Usmanov, an Uzbek-born businessman, has been subject to an asset freeze and EU travel ban since late February, after the bloc identified him as “one of Vladimir Putin’s favourite oligarchs” who it is claimed has paid millions to one of Putin’s influential advisers and been “entrusted with servicing financial flows”.

Usmanov accused the EU of “false and defamatory allegations” that were “damaging his honour, dignity and business reputation”.

Sanctions have also been imposed on him in the US and UK, where he once held a 30% stake in Arsenal football club. Switzerland has followed suit, ditching political neutrality to match the EU’s efforts.

While western governments have introduced sanctions against the relatives of some Russian oligarchs, none of Usmanov’s family members have been included on any lists so far.

According to documents in the Suisse secrets data, the 27 accounts at Credit Suisse that listed Narzieva as the beneficial owner were opened between 2004 and 2014, and 16 listed Usmanov’s metals, mining and telecoms holding company, USM, as a contact.

The largest of the accounts held nearly 1.9bn CHF in 2011, while two others held up to 1.3bn CHF and 460m CHF in 2014.

While a handful of the accounts were closed by 2016, about 18 are believed to have still been active in recent years. All of the assets were held in business accounts, some of which are believed to be linked to offshore companies. Credit Suisse said it was unable to comment on the accounts because of Swiss banking secrecy laws, and said it applies all sanctions “as a matter of principle and policy.”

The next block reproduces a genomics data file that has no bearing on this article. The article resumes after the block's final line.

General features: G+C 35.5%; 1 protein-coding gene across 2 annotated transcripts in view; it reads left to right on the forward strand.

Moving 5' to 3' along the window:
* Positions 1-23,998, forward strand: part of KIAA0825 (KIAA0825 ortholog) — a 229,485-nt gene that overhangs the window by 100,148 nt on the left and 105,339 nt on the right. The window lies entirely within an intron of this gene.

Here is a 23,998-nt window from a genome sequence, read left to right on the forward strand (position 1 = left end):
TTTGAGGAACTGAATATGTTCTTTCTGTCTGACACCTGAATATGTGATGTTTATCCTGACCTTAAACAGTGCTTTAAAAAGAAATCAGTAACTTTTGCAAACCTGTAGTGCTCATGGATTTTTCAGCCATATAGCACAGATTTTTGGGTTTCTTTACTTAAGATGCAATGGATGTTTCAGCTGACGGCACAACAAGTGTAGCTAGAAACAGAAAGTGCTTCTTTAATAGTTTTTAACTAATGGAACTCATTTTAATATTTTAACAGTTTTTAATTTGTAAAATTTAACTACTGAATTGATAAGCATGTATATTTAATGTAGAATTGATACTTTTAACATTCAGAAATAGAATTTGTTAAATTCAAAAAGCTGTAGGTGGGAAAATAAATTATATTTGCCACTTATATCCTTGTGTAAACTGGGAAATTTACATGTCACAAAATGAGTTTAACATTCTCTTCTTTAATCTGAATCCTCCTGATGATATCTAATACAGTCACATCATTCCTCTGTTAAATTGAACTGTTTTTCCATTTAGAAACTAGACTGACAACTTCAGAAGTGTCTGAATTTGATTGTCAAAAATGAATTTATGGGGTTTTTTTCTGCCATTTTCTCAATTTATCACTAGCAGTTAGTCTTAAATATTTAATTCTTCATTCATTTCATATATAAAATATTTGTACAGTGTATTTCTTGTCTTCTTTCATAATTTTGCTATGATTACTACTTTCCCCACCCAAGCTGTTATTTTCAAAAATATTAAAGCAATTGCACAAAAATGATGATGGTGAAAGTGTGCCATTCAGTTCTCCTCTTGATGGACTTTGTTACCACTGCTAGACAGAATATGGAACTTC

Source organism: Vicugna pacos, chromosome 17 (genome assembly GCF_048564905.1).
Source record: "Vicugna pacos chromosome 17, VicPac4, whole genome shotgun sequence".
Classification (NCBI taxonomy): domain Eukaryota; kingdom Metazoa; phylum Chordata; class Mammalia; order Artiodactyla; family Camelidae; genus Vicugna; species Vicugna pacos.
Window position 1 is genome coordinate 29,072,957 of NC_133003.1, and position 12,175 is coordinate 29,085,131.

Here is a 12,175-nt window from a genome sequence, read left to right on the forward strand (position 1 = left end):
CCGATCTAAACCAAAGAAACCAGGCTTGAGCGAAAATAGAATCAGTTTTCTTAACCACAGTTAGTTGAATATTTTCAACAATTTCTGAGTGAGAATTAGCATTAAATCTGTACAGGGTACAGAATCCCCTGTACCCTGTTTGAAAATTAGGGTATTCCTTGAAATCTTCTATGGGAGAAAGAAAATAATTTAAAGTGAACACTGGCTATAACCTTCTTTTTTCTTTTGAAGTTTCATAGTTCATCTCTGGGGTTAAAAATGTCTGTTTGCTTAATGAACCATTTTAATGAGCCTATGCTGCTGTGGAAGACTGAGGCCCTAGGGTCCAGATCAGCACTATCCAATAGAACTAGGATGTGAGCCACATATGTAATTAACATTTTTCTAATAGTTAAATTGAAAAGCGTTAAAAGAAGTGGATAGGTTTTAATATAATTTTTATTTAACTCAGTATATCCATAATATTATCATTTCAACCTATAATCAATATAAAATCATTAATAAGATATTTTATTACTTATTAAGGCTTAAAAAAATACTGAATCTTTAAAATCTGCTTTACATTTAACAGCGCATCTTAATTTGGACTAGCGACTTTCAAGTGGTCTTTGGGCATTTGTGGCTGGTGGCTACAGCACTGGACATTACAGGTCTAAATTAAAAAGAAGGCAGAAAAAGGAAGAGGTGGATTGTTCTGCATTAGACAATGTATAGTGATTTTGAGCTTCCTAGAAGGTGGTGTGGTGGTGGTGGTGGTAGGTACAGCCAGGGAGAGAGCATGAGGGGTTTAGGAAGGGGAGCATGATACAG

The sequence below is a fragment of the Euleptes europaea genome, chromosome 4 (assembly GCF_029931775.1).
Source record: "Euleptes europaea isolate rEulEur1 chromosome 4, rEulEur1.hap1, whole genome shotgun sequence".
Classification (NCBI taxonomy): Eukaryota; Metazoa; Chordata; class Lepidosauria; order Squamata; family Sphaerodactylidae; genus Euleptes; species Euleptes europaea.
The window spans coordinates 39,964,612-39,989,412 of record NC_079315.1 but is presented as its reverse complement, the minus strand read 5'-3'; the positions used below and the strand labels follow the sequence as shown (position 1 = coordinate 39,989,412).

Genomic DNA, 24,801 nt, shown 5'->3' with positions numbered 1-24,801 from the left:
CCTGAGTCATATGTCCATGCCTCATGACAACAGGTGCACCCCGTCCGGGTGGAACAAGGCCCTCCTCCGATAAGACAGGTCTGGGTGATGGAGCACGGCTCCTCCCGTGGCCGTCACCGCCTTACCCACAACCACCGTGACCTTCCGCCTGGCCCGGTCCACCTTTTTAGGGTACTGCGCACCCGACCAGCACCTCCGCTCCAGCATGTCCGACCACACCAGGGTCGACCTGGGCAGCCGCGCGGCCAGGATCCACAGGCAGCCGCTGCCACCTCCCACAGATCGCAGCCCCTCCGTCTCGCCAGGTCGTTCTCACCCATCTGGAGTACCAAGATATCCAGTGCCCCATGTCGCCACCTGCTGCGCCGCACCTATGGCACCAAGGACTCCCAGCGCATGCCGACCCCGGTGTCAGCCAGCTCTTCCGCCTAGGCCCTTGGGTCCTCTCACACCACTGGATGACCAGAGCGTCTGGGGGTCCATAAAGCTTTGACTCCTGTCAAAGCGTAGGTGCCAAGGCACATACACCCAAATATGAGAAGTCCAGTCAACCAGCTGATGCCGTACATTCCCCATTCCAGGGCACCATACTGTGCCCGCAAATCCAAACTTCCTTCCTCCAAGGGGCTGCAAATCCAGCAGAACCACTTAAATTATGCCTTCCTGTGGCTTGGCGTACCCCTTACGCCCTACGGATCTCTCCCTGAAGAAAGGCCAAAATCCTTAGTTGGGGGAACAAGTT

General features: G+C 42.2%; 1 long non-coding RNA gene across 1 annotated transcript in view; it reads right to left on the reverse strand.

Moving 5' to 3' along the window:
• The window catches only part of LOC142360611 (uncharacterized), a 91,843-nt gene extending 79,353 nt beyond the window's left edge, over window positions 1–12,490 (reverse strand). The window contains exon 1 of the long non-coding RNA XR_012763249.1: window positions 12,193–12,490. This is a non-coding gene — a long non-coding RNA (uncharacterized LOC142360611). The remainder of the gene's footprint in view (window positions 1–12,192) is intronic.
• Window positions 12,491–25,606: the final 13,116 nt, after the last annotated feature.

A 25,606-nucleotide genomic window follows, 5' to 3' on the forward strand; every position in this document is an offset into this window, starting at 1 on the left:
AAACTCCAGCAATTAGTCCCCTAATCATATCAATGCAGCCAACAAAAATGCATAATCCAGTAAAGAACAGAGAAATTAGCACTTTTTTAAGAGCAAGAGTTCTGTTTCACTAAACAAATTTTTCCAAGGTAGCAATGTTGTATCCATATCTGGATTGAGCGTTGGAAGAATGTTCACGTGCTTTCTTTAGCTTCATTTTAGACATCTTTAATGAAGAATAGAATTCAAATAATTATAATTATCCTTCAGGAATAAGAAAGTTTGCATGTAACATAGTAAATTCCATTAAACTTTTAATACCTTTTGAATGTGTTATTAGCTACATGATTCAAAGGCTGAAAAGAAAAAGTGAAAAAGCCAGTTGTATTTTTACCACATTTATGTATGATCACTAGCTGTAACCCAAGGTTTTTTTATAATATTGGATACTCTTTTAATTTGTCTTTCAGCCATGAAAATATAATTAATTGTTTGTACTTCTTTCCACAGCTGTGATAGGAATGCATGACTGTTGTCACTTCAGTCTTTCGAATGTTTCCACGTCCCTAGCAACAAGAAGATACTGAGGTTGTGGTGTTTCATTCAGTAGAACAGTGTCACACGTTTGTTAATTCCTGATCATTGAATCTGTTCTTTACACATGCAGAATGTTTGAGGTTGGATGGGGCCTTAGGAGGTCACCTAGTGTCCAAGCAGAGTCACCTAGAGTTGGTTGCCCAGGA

Credit Suisse statement


The information presented by the OCCRP Media Consortium is not new. As a matter of law Credit Suisse cannot comment on potential client relationships but would note that names being focused on were already referenced in previous requests by the OCCRP. As a matter of principle and policy the bank applies all sanctions, in particular those issued by the EU, the United States and by Switzerland. As stated last month, approximately 90% of the reviewed accounts based on these requests are today closed or were in the process of closure prior to receipt of the press inquiries. We continue to strongly reject the allegations and insinuations about the bank’s purported business practices. Such allegations are without factual basis and represent a continued concerted effort to discredit the bank and the Swiss financial marketplace, which has undergone significant changes over the last several years. As we have made clear, our strategy puts risk management at the very core of our business.”

Was this helpful?

Thank you for your feedback.

Narzieva’s brother made his fortune producing plastic bags, which were a rare commodity in the former Soviet Union, and later went on to manage the investment holdings arm of Russia’s state-owned gas company Gazprom from 2000 to 2014.

He built stakes in a range of metals, mining, telecom and media firms through USM, which owns Russia’s second-largest mobile phone operator, MegaFon, as well as a 49% stake Metalloinvest, the metals and mining company Usmanov founded in 1999.

Goodison Park, the Everton stadium, pictured in February 2020 with MegaFon branding.
Goodison Park, the Everton stadium, pictured in February 2020 with MegaFon branding. Photograph: Tony McArdle – Everton FC/Everton FC/Getty Images